|Beyond the Sea
If there was any sort of trend toward Oscar bait movies in 2004, one might argue that it was the
biopic form that won out. Several key features about real-life individuals hit the screens with varying results.
Some were dream project of the director (e.g., KINSEY), while others originated with the lead actor
(Leonardo DiCaprio in THE AVIATOR). Only one, though, became such an obsession that one man
co-wrote, produced, directed and starred in the film. That dubious honor falls to Kevin Spacey
and BEYOND THE SEA.
For Spacey, the ideal of portraying now-forgotten teen idol turned actor Bobby Darin in a movie
has been a dream for nearly two decades. Over the years, other actors and directors flirted with the idea
of turning Darin's short life into a movie, but there were always various roadblocks. Spacey persisted
and eventually won the support of Darin's family and friends. For that, he can be commended. What he's
put on screen, however, is another matter entirely.
As with the equally offensive DE-LOVELY, BEYOND THE SEA takes an odd approach to
telling Darin's life. In the former, Cole Porter's life unfolded as a series of scenes in a stage musical. Spacey
has opted to have Darin making a movie of his own life story. That prompts a reporter early in the film
to quip that some say he's too old for the role, to which Darin's supporters chime in that he was born
to play the role. While Spacey bears a slight resemblance to Darin, it's a mark of the hubris of this project
that the line exists in the film. In fact, Spacey is some eight years older than Darin was at his death, and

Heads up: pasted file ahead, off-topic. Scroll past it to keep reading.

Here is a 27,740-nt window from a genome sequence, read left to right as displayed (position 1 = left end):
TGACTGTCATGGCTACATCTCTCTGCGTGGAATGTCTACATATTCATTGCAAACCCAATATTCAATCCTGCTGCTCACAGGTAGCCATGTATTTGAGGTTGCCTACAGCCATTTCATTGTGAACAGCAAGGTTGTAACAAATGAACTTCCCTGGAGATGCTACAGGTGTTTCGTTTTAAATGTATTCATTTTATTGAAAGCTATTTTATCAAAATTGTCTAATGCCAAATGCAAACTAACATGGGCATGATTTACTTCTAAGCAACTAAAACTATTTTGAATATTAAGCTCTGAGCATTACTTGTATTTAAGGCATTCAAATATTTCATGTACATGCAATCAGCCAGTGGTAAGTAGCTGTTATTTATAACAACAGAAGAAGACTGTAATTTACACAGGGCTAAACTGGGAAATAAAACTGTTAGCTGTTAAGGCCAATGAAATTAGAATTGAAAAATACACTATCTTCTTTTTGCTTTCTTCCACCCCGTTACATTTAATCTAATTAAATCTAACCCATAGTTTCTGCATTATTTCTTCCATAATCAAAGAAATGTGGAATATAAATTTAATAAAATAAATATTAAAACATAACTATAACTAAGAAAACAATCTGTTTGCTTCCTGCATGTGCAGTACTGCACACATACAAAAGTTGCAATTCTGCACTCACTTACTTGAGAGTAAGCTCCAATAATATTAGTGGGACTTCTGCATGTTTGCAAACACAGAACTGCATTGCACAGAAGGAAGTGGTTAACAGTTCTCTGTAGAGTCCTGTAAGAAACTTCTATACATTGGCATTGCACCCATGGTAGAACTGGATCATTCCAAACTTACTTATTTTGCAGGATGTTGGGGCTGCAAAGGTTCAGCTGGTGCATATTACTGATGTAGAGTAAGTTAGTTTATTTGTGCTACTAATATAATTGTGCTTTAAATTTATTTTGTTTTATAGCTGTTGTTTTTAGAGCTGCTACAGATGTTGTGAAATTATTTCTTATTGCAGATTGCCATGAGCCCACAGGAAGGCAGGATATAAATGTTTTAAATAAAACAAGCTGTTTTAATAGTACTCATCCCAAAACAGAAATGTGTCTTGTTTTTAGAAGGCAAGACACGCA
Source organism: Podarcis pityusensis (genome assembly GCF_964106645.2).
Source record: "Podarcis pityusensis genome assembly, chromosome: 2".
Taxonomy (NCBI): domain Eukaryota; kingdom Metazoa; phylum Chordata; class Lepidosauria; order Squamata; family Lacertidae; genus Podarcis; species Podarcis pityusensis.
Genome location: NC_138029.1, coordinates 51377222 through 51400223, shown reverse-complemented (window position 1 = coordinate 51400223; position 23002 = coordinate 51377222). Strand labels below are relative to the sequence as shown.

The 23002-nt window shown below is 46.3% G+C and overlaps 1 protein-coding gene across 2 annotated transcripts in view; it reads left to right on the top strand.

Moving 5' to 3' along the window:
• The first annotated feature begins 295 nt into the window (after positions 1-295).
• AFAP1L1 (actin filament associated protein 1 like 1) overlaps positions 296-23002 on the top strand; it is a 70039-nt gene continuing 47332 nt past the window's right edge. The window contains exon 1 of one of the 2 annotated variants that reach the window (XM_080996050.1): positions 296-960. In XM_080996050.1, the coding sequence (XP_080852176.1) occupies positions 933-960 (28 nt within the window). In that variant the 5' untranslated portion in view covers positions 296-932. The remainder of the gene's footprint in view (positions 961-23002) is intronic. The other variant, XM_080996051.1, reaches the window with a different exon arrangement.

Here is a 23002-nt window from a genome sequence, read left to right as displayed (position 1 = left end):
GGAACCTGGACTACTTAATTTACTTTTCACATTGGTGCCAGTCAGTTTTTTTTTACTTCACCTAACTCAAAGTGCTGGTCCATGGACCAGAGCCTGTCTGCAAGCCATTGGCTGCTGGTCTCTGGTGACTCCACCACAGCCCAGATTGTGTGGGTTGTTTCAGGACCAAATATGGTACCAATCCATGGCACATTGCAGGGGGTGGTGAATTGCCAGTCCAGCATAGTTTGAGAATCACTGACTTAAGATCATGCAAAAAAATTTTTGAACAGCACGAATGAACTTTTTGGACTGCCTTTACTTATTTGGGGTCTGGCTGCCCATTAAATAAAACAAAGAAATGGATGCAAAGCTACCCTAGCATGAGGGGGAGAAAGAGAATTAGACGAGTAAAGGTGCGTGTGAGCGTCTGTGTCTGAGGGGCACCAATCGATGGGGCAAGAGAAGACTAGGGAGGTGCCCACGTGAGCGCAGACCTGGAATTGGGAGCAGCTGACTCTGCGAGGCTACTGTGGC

seeming him portray the teenage singer is almost as laughable as Diana Ross as Dorothy in THE WIZ.
In all honesty, BEYOND THE SEA may become a camp classic along the lines of
MOMMIE DEAREST. The production numbers are staged ineptly and the choreography is low rent
and wouldn't pass muster on a Vegas stage let alone in an MGM movie (which seems to be the ambition
of the movie). The script is full of bad dialogue, epitomized by an Oscar night fight between Darin and
then-wife Sandra Dee (embodied by the seemingly talentless Kate Bosworth).
As a director, Spacey is ungenerous to his fellow performers. When actors the likes of Brenda
Blethyn, Bob Hoskins and John Goodman are reduced to caricature, there is clearly something wrong.
Spacey also allows Caroline Aaron to overemote and overact, so that a key confession that should be
shocking and/or moving comes off badly. Only Greta Scacci as Dee's domineering stage mother
manages to make an impression.
But this is Spacey's show, and he has to bear the responsibility for its failure, including its lousy script
and tepid direction. I will give the actor credit for having the chutzpah to sing the well-known songs. While
he lacks the bite and phrasing that Darin brought to the music, Spacey does have a pleasant voice. The
problem, of course, is that he isn't Darin. (Again, I hate to invoke her again, but it was the same flaw
when Diana Ross portrayed Billie Holiday in LADY SINGS THE BLUES; anyone at all familiar
with Holiday's heartbreaking singing felt something was lacking.)
There are several biographies about Darin (including one written by his son) that provide insight into
the man. BEYOND THE SEA, a highly fictionalized and stylized take on the singer's life, ultimately fails
to inform the viewers. It says so much more about its leading man than it does about its subject.
MPAA rating: PG-13 for some strong language and a scene of sensuality
Running time: 121 mins.
|© 2005 by C.E. Murphy. All Right Reserved.